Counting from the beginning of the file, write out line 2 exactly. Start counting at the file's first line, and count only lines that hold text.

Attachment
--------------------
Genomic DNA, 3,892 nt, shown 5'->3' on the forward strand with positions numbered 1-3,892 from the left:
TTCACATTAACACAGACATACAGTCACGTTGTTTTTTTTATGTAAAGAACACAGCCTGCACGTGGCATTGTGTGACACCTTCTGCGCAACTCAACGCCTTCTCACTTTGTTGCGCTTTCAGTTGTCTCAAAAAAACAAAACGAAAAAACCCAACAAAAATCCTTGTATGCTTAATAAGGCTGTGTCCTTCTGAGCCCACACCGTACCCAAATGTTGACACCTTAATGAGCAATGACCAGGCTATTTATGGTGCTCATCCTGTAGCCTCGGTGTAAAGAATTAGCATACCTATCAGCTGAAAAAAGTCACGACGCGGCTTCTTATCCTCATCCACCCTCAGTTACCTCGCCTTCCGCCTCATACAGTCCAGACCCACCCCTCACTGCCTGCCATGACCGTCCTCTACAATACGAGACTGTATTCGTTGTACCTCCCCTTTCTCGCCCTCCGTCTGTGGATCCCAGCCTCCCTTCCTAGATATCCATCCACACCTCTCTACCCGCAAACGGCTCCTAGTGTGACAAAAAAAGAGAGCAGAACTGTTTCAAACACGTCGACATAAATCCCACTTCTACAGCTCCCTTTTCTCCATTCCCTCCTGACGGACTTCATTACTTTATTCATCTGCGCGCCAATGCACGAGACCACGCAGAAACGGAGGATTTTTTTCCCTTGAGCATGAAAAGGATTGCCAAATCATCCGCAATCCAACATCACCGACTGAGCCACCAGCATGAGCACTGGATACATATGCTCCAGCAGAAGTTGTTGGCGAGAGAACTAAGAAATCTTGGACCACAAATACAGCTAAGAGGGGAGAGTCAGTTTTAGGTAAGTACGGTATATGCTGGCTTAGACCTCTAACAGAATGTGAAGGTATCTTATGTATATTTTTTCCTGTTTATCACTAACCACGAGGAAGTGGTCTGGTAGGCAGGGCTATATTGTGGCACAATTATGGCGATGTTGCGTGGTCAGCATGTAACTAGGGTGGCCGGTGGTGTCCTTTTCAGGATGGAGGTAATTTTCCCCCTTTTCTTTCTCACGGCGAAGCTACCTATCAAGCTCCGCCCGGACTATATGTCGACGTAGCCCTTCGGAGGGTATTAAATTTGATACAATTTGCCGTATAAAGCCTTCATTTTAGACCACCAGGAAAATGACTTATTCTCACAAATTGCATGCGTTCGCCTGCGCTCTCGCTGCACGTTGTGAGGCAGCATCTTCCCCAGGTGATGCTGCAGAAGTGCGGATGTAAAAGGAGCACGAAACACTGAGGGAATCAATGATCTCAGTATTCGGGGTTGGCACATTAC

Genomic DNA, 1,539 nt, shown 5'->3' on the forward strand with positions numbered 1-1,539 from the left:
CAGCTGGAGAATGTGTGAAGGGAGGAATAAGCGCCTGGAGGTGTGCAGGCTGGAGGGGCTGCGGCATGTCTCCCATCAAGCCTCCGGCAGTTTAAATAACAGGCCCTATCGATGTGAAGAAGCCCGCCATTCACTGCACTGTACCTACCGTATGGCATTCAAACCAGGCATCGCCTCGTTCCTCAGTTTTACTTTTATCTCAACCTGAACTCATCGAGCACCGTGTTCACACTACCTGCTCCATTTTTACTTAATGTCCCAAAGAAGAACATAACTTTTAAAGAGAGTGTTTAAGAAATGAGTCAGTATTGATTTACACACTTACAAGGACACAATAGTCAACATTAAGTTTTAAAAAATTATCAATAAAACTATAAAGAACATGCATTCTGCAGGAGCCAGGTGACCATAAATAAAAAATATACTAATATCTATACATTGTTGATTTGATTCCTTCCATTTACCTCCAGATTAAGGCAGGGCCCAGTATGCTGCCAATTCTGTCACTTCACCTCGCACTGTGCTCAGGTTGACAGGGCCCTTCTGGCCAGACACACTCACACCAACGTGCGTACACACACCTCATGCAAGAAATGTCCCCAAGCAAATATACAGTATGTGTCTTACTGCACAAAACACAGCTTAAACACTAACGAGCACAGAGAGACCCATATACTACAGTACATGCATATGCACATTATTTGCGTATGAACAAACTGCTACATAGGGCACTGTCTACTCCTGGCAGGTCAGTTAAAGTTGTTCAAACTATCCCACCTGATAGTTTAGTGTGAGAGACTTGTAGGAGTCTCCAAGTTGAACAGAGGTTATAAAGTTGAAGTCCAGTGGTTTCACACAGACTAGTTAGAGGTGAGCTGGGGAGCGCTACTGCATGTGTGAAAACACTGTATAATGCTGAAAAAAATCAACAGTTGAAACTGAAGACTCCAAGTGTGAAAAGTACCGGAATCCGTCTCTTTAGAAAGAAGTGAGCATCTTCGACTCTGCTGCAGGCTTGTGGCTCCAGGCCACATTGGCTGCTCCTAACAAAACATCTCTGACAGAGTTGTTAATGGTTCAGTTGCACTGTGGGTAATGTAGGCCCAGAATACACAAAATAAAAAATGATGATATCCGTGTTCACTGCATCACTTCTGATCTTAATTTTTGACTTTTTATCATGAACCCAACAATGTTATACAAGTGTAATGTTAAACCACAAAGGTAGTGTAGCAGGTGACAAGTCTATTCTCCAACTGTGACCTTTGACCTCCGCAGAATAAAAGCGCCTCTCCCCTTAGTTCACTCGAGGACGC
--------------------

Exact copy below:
TTCACATTAACACAGACATACAGTCACGTTGTTTTTTTTATGTAAAGAACACAGCCTGCACGTGGCATTGTGTGACACCTTCTGCGCAACTCAACGCCTTCTCACTTTGTTGCGCTTTCAGTTGTCTCAAAAAAACAAAACGAAAAAACCCAACAAAAATCCTTGTATGCTTAATAAGGCTGTGTCCTTCTGAGCCCACACCGTACCCAAATGTTGACACCTTAATGAGCAATGACCAGGCTATTTATGGTGCTCATCCTGTAGCCTCGGTGTAAAGAATTAGCATACCTATCAGCTGAAAAAAGTCACGACGCGGCTTCTTATCCTCATCCACCCTCAGTTACCTCGCCTTCCGCCTCATACAGTCCAGACCCACCCCTCACTGCCTGCCATGACCGTCCTCTACAATACGAGACTGTATTCGTTGTACCTCCCCTTTCTCGCCCTCCGTCTGTGGATCCCAGCCTCCCTTCCTAGATATCCATCCACACCTCTCTACCCGCAAACGGCTCCTAGTGTGACAAAAAAAGAGAGCAGAACTGTTTCAAACACGTCGACATAAATCCCACTTCTACAGCTCCCTTTTCTCCATTCCCTCCTGACGGACTTCATTACTTTATTCATCTGCGCGCCAATGCACGAGACCACGCAGAAACGGAGGATTTTTTTCCCTTGAGCATGAAAAGGATTGCCAAATCATCCGCAATCCAACATCACCGACTGAGCCACCAGCATGAGCACTGGATACATATGCTCCAGCAGAAGTTGTTGGCGAGAGAACTAAGAAATCTTGGACCACAAATACAGCTAAGAGGGGAGAGTCAGTTTTAGGTAAGTACGGTATATGCTGGCTTAGACCTCTAACAGAATGTGAAGGTATCTTATGTATATTTTTTCCTGTTTATCACTAACCACGAGGAAGTGGTCTGGTAGGCAGGGCTATATTGTGGCACAATTATGGCGATGTTGCGTGGTCAGCATGTAACTAGGGTGGCCGGTGGTGTCCTTTTCAGGATGGAGGTAATTTTCCCCCTTTTCTTTCTCACGGCGAAGCTACCTATCAAGCTCCGCCCGGACTATATGTCGACGTAGCCCTTCGGAGGGTATTAAATTTGATACAATTTGCCGTATAAAGCCTTCATTTTAGACCACCAGGAAAATGACTTATTCTCACAAATTGCATGCGTTCGCCTGCGCTCTCGCTGCACGTTGTGAGGCAGCATCTTCCCCAGGTGATGCTGCAGAAGTGCGGATGTAAAAGGAGCACGAAACACTGAGGGAATCAATGATCTCAGTATTCGGGGTTGGCACATTAC